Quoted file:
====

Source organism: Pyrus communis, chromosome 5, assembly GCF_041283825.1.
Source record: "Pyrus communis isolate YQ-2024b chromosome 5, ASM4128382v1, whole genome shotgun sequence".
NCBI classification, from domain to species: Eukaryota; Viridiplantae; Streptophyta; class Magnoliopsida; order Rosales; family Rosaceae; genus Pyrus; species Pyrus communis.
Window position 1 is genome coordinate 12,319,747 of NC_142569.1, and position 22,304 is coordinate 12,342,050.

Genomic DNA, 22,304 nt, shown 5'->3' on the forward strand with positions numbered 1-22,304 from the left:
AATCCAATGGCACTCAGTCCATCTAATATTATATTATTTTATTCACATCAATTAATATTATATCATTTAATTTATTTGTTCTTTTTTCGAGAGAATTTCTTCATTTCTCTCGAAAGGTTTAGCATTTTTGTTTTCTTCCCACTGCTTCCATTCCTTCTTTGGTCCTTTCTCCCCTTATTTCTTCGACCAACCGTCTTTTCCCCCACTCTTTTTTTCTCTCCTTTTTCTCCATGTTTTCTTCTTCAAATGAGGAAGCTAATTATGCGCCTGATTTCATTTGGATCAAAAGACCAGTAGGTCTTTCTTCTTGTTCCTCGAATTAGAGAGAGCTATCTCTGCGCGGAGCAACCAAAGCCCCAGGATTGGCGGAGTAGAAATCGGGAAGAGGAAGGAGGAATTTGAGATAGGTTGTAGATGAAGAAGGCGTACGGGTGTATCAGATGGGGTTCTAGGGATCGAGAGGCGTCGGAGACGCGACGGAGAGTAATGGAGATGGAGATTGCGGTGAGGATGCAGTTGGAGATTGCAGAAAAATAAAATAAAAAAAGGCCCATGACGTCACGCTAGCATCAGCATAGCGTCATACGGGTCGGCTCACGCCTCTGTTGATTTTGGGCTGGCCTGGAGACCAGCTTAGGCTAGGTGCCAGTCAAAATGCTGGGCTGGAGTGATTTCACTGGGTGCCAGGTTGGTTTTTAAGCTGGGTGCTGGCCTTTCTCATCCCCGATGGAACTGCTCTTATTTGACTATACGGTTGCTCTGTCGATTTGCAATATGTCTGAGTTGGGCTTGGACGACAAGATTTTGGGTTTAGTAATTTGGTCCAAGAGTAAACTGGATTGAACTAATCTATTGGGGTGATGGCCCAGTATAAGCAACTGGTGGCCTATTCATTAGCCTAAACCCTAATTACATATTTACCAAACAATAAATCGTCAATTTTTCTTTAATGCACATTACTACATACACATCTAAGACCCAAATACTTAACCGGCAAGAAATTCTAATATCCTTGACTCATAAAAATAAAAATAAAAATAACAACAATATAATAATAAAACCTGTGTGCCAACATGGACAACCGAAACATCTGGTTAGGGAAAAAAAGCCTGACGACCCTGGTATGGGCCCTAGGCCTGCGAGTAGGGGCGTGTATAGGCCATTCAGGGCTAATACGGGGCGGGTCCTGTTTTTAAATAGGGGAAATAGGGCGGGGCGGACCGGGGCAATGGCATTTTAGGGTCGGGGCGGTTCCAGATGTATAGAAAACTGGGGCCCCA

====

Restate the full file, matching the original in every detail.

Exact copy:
Source organism: Pyrus communis, chromosome 5, assembly GCF_041283825.1.
Source record: "Pyrus communis isolate YQ-2024b chromosome 5, ASM4128382v1, whole genome shotgun sequence".
NCBI classification, from domain to species: Eukaryota; Viridiplantae; Streptophyta; class Magnoliopsida; order Rosales; family Rosaceae; genus Pyrus; species Pyrus communis.
Window position 1 is genome coordinate 12,319,747 of NC_142569.1, and position 22,304 is coordinate 12,342,050.

Genomic DNA, 22,304 nt, shown 5'->3' on the forward strand with positions numbered 1-22,304 from the left:
AATCCAATGGCACTCAGTCCATCTAATATTATATTATTTTATTCACATCAATTAATATTATATCATTTAATTTATTTGTTCTTTTTTCGAGAGAATTTCTTCATTTCTCTCGAAAGGTTTAGCATTTTTGTTTTCTTCCCACTGCTTCCATTCCTTCTTTGGTCCTTTCTCCCCTTATTTCTTCGACCAACCGTCTTTTCCCCCACTCTTTTTTTCTCTCCTTTTTCTCCATGTTTTCTTCTTCAAATGAGGAAGCTAATTATGCGCCTGATTTCATTTGGATCAAAAGACCAGTAGGTCTTTCTTCTTGTTCCTCGAATTAGAGAGAGCTATCTCTGCGCGGAGCAACCAAAGCCCCAGGATTGGCGGAGTAGAAATCGGGAAGAGGAAGGAGGAATTTGAGATAGGTTGTAGATGAAGAAGGCGTACGGGTGTATCAGATGGGGTTCTAGGGATCGAGAGGCGTCGGAGACGCGACGGAGAGTAATGGAGATGGAGATTGCGGTGAGGATGCAGTTGGAGATTGCAGAAAAATAAAATAAAAAAAGGCCCATGACGTCACGCTAGCATCAGCATAGCGTCATACGGGTCGGCTCACGCCTCTGTTGATTTTGGGCTGGCCTGGAGACCAGCTTAGGCTAGGTGCCAGTCAAAATGCTGGGCTGGAGTGATTTCACTGGGTGCCAGGTTGGTTTTTAAGCTGGGTGCTGGCCTTTCTCATCCCCGATGGAACTGCTCTTATTTGACTATACGGTTGCTCTGTCGATTTGCAATATGTCTGAGTTGGGCTTGGACGACAAGATTTTGGGTTTAGTAATTTGGTCCAAGAGTAAACTGGATTGAACTAATCTATTGGGGTGATGGCCCAGTATAAGCAACTGGTGGCCTATTCATTAGCCTAAACCCTAATTACATATTTACCAAACAATAAATCGTCAATTTTTCTTTAATGCACATTACTACATACACATCTAAGACCCAAATACTTAACCGGCAAGAAATTCTAATATCCTTGACTCATAAAAATAAAAATAAAAATAACAACAATATAATAATAAAACCTGTGTGCCAACATGGACAACCGAAACATCTGGTTAGGGAAAAAAAGCCTGACGACCCTGGTATGGGCCCTAGGCCTGCGAGTAGGGGCGTGTATAGGCCATTCAGGGCTAATACGGGGCGGGTCCTGTTTTTAAATAGGGGAAATAGGGCGGGGCGGACCGGGGCAATGGCATTTTAGGGTCGGGGCGGTTCCAGATGTATAGAAAACTGGGGCCCCA